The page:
Kisenyi Slum Community Clean-up

Slum Visit

TEENS Uganda Joints MYDEL and volunteers from UK to Clean up slums in Kisenyi

The UK team fully engaging in the clean up exercise.

Clean up exercises in the city are part of the planned build up activities leading to the National Youth Congress to demonstrate to cities the need to plan for smart health care for self and for the community in order not to leave anyone behind. The city has to take lead in these activities in order to show need to engage communities in participating in programmes to enhance sustainability and resilience.

Adequate access to water has numerous benefits including freeing more time for women and girls to devote to education, income generation and consequently better livelihoods (GWTF, 2005). Water can be perceived as a crucial pre-requisite for the maintenance of proper hygiene and sanitation. According to the Inter-Agency Task Force on Gender and Water (GWTF, 2005), over 2.2 million people in developing countries die due to preventable diseases caused by inadequate sanitation and hygiene. Since the 1940’s, there has been a steady growth of urban centres and urban population in sub-Saharan Africa. Unfortunately, there has not been a corresponding increase in the provision of water and sanitation services during the same period. It is estimated that by the year 2008, 2.5 billion worldwide lacked basic sanitation (Engeler, 2008).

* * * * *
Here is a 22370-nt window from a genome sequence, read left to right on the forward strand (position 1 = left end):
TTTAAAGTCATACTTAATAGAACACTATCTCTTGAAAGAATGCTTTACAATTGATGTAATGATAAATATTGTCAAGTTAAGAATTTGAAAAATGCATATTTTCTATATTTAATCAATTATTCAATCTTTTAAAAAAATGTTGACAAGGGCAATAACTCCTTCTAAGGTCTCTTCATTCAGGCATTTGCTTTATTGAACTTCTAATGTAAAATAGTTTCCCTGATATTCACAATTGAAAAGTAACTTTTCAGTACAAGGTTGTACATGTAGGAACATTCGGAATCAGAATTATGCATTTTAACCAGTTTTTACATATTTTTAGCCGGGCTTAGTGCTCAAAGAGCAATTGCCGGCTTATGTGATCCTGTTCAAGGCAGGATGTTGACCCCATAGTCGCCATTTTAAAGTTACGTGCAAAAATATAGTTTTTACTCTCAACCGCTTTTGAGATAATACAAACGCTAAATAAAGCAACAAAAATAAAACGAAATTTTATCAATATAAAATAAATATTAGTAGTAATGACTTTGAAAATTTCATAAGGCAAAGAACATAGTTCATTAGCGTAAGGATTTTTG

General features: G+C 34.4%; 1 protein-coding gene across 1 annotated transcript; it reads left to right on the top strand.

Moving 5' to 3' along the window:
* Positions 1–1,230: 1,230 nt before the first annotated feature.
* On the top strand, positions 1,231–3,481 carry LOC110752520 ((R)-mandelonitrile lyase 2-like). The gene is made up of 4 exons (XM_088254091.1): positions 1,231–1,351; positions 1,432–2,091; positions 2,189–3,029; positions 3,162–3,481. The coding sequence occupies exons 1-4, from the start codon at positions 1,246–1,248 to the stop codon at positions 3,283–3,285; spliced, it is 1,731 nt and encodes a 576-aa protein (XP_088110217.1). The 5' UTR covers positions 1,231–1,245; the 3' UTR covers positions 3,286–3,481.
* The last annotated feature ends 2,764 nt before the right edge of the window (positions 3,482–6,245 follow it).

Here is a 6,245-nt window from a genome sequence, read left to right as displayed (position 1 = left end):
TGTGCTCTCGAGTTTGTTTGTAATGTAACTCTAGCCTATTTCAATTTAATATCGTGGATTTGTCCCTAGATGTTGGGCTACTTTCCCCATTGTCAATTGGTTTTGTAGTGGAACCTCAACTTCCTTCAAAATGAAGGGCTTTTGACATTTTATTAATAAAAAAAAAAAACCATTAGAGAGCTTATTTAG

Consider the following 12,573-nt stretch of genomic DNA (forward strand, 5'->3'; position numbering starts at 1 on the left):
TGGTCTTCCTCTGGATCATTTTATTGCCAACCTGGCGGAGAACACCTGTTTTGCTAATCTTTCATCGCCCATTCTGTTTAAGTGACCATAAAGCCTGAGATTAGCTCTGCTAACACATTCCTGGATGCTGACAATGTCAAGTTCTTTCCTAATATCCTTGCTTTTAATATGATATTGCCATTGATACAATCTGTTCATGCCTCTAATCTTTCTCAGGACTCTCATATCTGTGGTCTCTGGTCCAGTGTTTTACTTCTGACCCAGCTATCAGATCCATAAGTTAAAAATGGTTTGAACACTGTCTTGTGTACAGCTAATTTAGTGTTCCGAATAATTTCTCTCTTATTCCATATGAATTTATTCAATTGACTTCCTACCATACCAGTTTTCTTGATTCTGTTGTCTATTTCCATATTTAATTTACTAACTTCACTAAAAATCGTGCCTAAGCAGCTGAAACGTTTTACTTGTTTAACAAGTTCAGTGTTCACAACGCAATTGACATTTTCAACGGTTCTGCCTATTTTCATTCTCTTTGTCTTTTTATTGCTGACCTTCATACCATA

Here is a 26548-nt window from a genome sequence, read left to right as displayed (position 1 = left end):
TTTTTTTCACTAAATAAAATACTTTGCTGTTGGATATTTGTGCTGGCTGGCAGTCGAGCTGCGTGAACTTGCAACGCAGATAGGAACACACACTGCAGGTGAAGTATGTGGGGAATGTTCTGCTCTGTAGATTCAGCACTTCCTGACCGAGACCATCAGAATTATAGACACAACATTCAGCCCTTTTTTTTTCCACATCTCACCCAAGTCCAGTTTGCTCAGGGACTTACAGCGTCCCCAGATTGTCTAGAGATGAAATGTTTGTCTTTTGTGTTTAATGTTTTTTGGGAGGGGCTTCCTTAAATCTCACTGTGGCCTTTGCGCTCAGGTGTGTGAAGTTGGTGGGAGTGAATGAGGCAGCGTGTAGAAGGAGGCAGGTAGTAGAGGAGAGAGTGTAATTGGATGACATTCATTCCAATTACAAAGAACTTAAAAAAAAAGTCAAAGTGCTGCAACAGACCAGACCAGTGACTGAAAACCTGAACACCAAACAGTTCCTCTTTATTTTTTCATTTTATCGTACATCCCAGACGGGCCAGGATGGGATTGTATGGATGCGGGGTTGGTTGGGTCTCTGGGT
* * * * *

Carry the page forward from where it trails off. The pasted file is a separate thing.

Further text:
The need to improve access to water and sanitation for both men and women dates far back to the 1977 United Nations Water conference, the International Drinking Water and Sanitation Decade (1981-1990), the Dublin international Conference on Water and the Environment (1992) also implicated in the Water for Life Decade (2005-2015) and the Millennium Development Goals (MDGs). Over the past decade, the government of Uganda has taken numerous efforts to scale up sanitation and hygiene such as putting in place; the Kampala Declaration for Sanitation (1997), signing of the sanitation MOU (2001), and setting up the National Sanitation Working Group. However, aside all these developments, improvements have been slow compared to MDG and PEAP targets (72% and 80%).

Young people have a vital role to play in solving the water-related problems addressed by water ministry, water service corporations and have the ability to bridge divides. The NYC2018 will provide the space for youth add their voice to the Right to water (Access to Clean water and sanitation SDG6#) and to strategize by sharing on ideas for proper hygiene, water for production facilities and to propose actions for wetlands management/governance.

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